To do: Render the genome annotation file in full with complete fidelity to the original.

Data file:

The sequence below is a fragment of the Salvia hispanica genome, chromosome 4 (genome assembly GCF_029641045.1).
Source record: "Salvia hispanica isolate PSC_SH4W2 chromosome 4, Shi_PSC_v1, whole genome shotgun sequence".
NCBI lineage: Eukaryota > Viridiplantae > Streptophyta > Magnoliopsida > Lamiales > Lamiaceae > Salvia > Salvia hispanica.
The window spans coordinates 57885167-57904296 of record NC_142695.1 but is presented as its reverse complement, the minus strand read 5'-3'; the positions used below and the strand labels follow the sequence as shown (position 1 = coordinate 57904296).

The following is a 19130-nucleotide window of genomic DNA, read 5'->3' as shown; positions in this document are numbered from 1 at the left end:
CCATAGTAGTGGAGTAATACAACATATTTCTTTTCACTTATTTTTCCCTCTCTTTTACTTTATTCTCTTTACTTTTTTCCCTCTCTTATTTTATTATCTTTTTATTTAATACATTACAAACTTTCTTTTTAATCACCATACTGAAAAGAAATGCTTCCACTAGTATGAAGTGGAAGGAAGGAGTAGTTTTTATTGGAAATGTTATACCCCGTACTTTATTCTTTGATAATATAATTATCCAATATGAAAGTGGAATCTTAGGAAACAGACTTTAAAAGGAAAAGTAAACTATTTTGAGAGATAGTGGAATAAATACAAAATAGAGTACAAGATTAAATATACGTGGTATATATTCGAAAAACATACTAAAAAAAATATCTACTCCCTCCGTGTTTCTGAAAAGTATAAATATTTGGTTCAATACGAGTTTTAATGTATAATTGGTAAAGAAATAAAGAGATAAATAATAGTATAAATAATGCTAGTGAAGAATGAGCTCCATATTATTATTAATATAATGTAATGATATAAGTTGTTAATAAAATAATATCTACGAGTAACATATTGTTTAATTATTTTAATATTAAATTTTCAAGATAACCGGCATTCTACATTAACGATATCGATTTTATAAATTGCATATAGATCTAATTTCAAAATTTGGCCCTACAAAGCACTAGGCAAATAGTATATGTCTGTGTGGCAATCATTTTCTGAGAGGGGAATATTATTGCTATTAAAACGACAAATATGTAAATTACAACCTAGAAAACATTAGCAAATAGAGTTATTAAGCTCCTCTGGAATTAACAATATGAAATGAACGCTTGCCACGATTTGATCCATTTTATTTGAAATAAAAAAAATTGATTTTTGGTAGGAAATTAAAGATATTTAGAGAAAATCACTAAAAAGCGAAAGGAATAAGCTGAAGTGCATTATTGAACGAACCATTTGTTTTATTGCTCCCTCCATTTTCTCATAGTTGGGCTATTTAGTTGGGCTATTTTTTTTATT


The sequence below is a fragment of the Salvia hispanica genome, chromosome 4 (genome assembly GCF_029641045.1).
Source record: "Salvia hispanica isolate PSC_SH4W2 chromosome 4, Shi_PSC_v1, whole genome shotgun sequence".
NCBI lineage: Eukaryota > Viridiplantae > Streptophyta > Magnoliopsida > Lamiales > Lamiaceae > Salvia > Salvia hispanica.
The window spans coordinates 57885167-57904296 of record NC_142695.1 but is presented as its reverse complement, the minus strand read 5'-3'; the positions used below and the strand labels follow the sequence as shown (position 1 = coordinate 57904296).

The following is a 19130-nucleotide window of genomic DNA, read 5'->3' as shown; positions in this document are numbered from 1 at the left end:
CCATAGTAGTGGAGTAATACAACATATTTCTTTTCACTTATTTTTCCCTCTCTTTTACTTTATTCTCTTTACTTTTTTCCCTCTCTTATTTTATTATCTTTTTATTTAATACATTACAAACTTTCTTTTTAATCACCATACTGAAAAGAAATGCTTCCACTAGTATGAAGTGGAAGGAAGGAGTAGTTTTTATTGGAAATGTTATACCCCGTACTTTATTCTTTGATAATATAATTATCCAATATGAAAGTGGAATCTTAGGAAACAGACTTTAAAAGGAAAAGTAAACTATTTTGAGAGATAGTGGAATAAATACAAAATAGAGTACAAGATTAAATATACGTGGTATATATTCGAAAAACATACTAAAAAAAATATCTACTCCCTCCGTGTTTCTGAAAAGTATAAATATTTGGTTCAATACGAGTTTTAATGTATAATTGGTAAAGAAATAAAGAGATAAATAATAGTATAAATAATGCTAGTGAAGAATGAGCTCCATATTATTATTAATATAATGTAATGATATAAGTTGTTAATAAAATAATATCTACGAGTAACATATTGTTTAATTATTTTAATATTAAATTTTCAAGATAACCGGCATTCTACATTAACGATATCGATTTTATAAATTGCATATAGATCTAATTTCAAAATTTGGCCCTACAAAGCACTAGGCAAATAGTATATGTCTGTGTGGCAATCATTTTCTGAGAGGGGAATATTATTGCTATTAAAACGACAAATATGTAAATTACAACCTAGAAAACATTAGCAAATAGAGTTATTAAGCTCCTCTGGAATTAACAATATGAAATGAACGCTTGCCACGATTTGATCCATTTTATTTGAAATAAAAAAAATTGATTTTTGGTAGGAAATTAAAGATATTTAGAGAAAATCACTAAAAAGCGAAAGGAATAAGCTGAAGTGCATTATTGAACGAACCATTTGTTTTATTGCTCCCTCCATTTTCTCATAGTTGGGCTATTTAGTTGGGCTATTTTTTTTATT